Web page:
After Chicago split a pair of exhibition matches, Matayoshi opened up the official meet, greatly outclassing his first-year opponent Ben Allen in the first period. After shooting in for two takedowns against only one Wheaton escape, Matayoshi’s 4–1 lead in the middle of the first period looked to be something that would seal the match. Then, with 1:07 left, Matayoshi twisted his shoulder. The referee awarded the default win to Wheaton, immediately creating a 0–6 gap that Chicago would fight for the entire meet.
“This put us in a big hole,” Kocher said. “We did not get the win we expected, and they picked up a badly needed three bonus points.”
The injury negated the points gained by third-year Ben Hart (133), who won his match by default with no opponent in his weight class. With the score now 6–6 and the defaults out of the way, the meet effectively began. First-year Matt Hart lost to his experienced opponent, fourth-year Brent Skorup, in a harrowing three periods. Grabbing Chicago’s first legitimate win, third-year Jeff Harman (149) battled to a narrow victory over fourth-year Rob Jacobson. An early takedown by Harman almost resulted in a match-ending pin. The Wheaton wrestler narrowly avoided the pin, yet couldn’t prevent Harman from eventually seizing the round to tie the match up 9–9.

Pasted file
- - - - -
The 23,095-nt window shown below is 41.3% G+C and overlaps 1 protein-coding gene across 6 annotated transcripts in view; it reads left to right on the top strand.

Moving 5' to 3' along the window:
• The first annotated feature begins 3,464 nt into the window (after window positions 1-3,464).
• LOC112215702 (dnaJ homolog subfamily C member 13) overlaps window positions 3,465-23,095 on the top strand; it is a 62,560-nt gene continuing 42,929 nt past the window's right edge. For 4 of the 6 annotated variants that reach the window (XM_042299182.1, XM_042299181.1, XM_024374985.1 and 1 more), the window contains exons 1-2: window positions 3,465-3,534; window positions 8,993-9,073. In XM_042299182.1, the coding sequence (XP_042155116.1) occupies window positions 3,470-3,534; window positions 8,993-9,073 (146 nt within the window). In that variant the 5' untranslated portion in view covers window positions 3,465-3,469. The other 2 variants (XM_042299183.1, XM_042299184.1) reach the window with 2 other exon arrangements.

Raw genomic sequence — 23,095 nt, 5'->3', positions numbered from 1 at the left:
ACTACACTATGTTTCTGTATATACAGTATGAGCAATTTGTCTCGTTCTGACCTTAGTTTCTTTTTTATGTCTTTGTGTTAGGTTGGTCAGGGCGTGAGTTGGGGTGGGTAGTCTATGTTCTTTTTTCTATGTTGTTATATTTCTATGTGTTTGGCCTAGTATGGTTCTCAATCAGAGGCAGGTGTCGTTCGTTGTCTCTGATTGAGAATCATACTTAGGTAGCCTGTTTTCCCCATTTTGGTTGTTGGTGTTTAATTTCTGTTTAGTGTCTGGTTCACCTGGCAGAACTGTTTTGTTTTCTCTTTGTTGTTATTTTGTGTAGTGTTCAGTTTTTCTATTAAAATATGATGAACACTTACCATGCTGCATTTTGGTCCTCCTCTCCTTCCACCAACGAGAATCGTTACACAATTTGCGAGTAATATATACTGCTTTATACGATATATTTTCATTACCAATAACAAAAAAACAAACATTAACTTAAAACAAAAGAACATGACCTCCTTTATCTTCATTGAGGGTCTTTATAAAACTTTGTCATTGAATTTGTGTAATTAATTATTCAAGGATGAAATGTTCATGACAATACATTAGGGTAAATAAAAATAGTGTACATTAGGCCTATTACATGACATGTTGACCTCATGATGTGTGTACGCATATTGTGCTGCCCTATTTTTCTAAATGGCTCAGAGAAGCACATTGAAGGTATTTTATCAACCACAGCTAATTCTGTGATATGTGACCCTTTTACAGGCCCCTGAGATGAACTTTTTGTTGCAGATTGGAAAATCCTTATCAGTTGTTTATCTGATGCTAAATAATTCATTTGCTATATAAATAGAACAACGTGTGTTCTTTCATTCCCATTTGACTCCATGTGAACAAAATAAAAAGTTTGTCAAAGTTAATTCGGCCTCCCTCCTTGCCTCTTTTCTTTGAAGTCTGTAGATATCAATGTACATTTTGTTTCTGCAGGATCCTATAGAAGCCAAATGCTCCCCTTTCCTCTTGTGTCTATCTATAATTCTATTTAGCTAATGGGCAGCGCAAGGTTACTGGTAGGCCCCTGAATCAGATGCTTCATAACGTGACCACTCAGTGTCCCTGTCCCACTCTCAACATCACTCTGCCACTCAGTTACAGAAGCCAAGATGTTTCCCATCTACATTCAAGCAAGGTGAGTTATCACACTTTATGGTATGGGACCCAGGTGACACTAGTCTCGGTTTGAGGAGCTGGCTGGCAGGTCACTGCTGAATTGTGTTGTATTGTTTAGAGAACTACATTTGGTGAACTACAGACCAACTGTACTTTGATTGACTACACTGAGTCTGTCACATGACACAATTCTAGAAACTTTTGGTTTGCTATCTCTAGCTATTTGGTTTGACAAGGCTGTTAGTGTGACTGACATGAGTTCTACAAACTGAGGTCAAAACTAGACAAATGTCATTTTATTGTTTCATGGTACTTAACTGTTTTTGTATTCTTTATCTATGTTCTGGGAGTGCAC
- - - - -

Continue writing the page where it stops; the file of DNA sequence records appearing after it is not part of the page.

The next match had second-year Nick Bartley (157) battling Thunder fourth-year Eugene Savenok. The early advantage was to Bartley, who circled into a quick takedown for an early advantage. However, Savenok turned the tables, escaping and countering with his own takedown to tie the match at 3–3 before slowly overcoming Bartley for a 6–13 win.
With Chicago down 9–12 midway through the meet, Carlson stepped into the ring against first-year Justin Marble. Launching an aggressive offense, Carlson ended the first period 8–4 with a series of lightning takedowns. Carlson continued his blitz, countering a failed shot by Marble, to set the score at 11–4. The Thunder wrestler scored one more point off an escape, but he couldn’t keep up with the superior Carlson, who grappled for an additional takedown to bring the final score to 14–5.